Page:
Hops And Slides But Never Square
A horizontal row comprising of $2n + 1$ squares has $n$ red counters placed at one end and $n$ blue counters at the other end, being separated by a single empty square in the centre. For example, when $n = 3$.
A counter can move from one square to the next (slide) or can jump over another counter (hop) as long as the square next to that counter is unoccupied.
Let $M(n)$ represent the minimum number of moves/actions to completely reverse the positions of the coloured counters; that is, move all the red counters to the right and all the blue counters to the left.
Prove that $M(n)$ can never be a perfect square.
When presented with problems like this it is always helpful to spend a short time "playing" with counters. This should reveal that a minimal approach would only involve "forward" actions; that is, red counters only moving to the right and blue counters only moving to the left. In order to move all the red counters to the right and the blue counters to the left it is clear that each of the red counters must hop over each of the blue counters (or vice versa). With the exception of the starting and finishing positions, two counters of the same colour should never appear next to each other, otherwise one of the counters would need to move "backwards" to make space for a counter of the other colour to hop over and this would undermine an optimal strategy.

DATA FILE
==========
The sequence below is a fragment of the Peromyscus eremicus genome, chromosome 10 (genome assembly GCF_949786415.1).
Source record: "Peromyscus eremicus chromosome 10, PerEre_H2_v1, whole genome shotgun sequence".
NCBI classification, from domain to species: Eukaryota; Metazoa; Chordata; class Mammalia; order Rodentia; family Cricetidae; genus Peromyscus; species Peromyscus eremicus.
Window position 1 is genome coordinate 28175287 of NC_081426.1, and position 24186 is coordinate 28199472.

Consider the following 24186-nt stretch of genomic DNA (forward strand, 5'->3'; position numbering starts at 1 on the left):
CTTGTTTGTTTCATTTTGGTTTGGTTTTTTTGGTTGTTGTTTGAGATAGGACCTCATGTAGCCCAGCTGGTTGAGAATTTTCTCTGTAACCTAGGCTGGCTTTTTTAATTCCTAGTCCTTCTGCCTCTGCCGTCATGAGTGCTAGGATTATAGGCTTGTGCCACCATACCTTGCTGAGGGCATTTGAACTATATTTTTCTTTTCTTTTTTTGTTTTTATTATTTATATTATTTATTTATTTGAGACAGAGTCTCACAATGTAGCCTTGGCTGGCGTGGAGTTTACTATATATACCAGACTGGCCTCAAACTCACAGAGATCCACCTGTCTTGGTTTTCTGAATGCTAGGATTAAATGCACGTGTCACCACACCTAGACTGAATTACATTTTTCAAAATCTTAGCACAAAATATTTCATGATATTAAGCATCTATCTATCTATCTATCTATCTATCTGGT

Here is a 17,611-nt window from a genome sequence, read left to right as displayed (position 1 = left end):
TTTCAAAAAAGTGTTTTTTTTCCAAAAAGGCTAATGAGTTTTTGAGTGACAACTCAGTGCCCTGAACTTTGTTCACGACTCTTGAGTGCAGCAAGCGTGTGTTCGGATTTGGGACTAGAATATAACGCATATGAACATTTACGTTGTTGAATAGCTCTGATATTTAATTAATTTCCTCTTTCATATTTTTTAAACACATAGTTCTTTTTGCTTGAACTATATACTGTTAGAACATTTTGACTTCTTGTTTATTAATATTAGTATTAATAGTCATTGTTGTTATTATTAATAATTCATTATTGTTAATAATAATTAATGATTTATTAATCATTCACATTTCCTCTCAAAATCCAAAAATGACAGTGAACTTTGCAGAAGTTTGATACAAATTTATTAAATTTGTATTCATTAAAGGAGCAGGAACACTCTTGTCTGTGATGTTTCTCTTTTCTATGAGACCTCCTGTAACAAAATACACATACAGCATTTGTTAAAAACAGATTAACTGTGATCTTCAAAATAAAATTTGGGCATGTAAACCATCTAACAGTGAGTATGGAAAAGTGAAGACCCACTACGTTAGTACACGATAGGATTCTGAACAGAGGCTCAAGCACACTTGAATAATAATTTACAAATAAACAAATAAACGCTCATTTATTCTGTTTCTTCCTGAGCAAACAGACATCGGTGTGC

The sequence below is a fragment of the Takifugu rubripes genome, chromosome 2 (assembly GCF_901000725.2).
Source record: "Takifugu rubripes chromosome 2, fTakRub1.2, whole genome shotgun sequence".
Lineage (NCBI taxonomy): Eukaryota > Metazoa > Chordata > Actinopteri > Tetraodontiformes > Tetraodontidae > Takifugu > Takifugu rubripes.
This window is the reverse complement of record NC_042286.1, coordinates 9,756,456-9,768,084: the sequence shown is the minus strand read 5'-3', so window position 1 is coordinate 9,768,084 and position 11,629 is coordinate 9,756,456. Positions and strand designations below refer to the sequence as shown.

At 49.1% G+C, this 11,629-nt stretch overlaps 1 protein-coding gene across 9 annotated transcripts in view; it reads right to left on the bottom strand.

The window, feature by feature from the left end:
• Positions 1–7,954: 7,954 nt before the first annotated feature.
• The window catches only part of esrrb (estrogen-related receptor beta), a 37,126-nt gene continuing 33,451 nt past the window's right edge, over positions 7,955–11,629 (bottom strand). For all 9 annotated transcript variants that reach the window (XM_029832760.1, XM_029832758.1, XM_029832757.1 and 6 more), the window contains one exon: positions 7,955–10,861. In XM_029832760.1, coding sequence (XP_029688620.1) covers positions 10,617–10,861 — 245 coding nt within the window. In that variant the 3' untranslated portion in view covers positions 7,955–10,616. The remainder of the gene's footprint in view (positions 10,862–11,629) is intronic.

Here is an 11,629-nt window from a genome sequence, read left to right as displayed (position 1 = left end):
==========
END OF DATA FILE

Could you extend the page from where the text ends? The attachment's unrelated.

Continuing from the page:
Experimentally the following results can be obtained.
The results seem to suggest that the formula, $M(n) = n(n + 2) = n^2 + 2n$.
We shall prove this result by considering the total distance travelled by all of the counters. Note that a slide involves travelling a distance of one square whereas a hop accounts for a distance of two squares.
Once a complete reversal of positions has taken place each of the red counters will have moved a total distance of $n+1$ squares to the right and each blue counter will have moved $n + 1$ squares to the left. So the minimum distance that all of the counters travelled will be a distance of $2n(n+1)=2n^2+2n$ squares.
As explained above, during this process each counter of one colour must hop over every counter of the other colour once and only once. Therefore a total of $n \times n = n^2$ hops (actions) will take place, but as each hop moves a distance of two squares, the hops will account for $2n^2$ squares of the total distance travelled.
Therefore the slides will account for $2n^2 + 2n - 2n^2 = 2n$ squares of the total distance travelled, which also represents the total number of slides (actions).
Hence the total number of actions (made up of hops and slides) will be $n^2 + 2n$.
Therefore $M(n) = n^2 + 2n = (n^2 + 2n + 1) - 1 = (n + 1)^2 - 1$.
But as $n \ge 1$ and $M(n)$ is one less than a perfect square we prove that it can never be square itself.
With the exception of $M(2) = 8$, is it possible for $M(n)$ to be cube?
Given that there are $x$ red counters and $y$ blue counters find a formula for $M(x, y)$.